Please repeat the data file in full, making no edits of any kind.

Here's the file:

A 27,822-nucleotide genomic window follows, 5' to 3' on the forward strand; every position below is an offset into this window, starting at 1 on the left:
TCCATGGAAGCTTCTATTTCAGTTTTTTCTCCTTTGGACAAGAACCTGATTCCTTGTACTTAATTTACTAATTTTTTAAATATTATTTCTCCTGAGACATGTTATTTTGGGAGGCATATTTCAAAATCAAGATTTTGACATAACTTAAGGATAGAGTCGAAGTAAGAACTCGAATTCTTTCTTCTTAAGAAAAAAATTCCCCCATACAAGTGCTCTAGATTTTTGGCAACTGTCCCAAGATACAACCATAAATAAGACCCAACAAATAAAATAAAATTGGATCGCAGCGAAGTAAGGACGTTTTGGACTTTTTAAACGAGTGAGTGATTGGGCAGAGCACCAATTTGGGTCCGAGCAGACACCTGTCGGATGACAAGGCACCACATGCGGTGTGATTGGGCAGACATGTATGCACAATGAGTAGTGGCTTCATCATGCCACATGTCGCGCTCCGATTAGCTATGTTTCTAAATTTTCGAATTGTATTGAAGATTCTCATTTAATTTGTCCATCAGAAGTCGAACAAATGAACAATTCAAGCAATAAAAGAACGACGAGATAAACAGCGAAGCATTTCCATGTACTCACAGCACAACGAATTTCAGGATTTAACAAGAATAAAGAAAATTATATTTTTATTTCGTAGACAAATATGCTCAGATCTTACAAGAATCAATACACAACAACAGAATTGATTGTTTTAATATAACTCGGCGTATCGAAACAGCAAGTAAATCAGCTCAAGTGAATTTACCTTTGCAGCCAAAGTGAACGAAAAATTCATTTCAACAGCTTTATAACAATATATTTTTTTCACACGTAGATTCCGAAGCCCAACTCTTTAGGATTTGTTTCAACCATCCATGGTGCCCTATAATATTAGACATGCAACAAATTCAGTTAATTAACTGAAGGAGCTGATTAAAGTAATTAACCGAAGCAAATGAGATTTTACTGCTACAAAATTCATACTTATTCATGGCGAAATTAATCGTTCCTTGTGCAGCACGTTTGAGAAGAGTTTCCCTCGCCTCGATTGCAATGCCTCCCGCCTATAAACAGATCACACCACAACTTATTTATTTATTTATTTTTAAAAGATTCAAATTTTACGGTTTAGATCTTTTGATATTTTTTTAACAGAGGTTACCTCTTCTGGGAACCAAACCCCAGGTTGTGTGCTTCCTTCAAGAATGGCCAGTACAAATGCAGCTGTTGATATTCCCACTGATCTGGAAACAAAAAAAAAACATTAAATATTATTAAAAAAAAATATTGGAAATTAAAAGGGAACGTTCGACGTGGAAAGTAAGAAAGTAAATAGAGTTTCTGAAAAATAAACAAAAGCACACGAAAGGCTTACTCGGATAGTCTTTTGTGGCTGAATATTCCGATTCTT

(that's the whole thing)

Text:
A 27,822-nucleotide genomic window follows, 5' to 3' on the forward strand; every position below is an offset into this window, starting at 1 on the left:
TCCATGGAAGCTTCTATTTCAGTTTTTTCTCCTTTGGACAAGAACCTGATTCCTTGTACTTAATTTACTAATTTTTTAAATATTATTTCTCCTGAGACATGTTATTTTGGGAGGCATATTTCAAAATCAAGATTTTGACATAACTTAAGGATAGAGTCGAAGTAAGAACTCGAATTCTTTCTTCTTAAGAAAAAAATTCCCCCATACAAGTGCTCTAGATTTTTGGCAACTGTCCCAAGATACAACCATAAATAAGACCCAACAAATAAAATAAAATTGGATCGCAGCGAAGTAAGGACGTTTTGGACTTTTTAAACGAGTGAGTGATTGGGCAGAGCACCAATTTGGGTCCGAGCAGACACCTGTCGGATGACAAGGCACCACATGCGGTGTGATTGGGCAGACATGTATGCACAATGAGTAGTGGCTTCATCATGCCACATGTCGCGCTCCGATTAGCTATGTTTCTAAATTTTCGAATTGTATTGAAGATTCTCATTTAATTTGTCCATCAGAAGTCGAACAAATGAACAATTCAAGCAATAAAAGAACGACGAGATAAACAGCGAAGCATTTCCATGTACTCACAGCACAACGAATTTCAGGATTTAACAAGAATAAAGAAAATTATATTTTTATTTCGTAGACAAATATGCTCAGATCTTACAAGAATCAATACACAACAACAGAATTGATTGTTTTAATATAACTCGGCGTATCGAAACAGCAAGTAAATCAGCTCAAGTGAATTTACCTTTGCAGCCAAAGTGAACGAAAAATTCATTTCAACAGCTTTATAACAATATATTTTTTTCACACGTAGATTCCGAAGCCCAACTCTTTAGGATTTGTTTCAACCATCCATGGTGCCCTATAATATTAGACATGCAACAAATTCAGTTAATTAACTGAAGGAGCTGATTAAAGTAATTAACCGAAGCAAATGAGATTTTACTGCTACAAAATTCATACTTATTCATGGCGAAATTAATCGTTCCTTGTGCAGCACGTTTGAGAAGAGTTTCCCTCGCCTCGATTGCAATGCCTCCCGCCTATAAACAGATCACACCACAACTTATTTATTTATTTATTTTTAAAAGATTCAAATTTTACGGTTTAGATCTTTTGATATTTTTTTAACAGAGGTTACCTCTTCTGGGAACCAAACCCCAGGTTGTGTGCTTCCTTCAAGAATGGCCAGTACAAATGCAGCTGTTGATATTCCCACTGATCTGGAAACAAAAAAAAAACATTAAATATTATTAAAAAAAAATATTGGAAATTAAAAGGGAACGTTCGACGTGGAAAGTAAGAAAGTAAATAGAGTTTCTGAAAAATAAACAAAAGCACACGAAAGGCTTACTCGGATAGTCTTTTGTGGCTGAATATTCCGATTCTT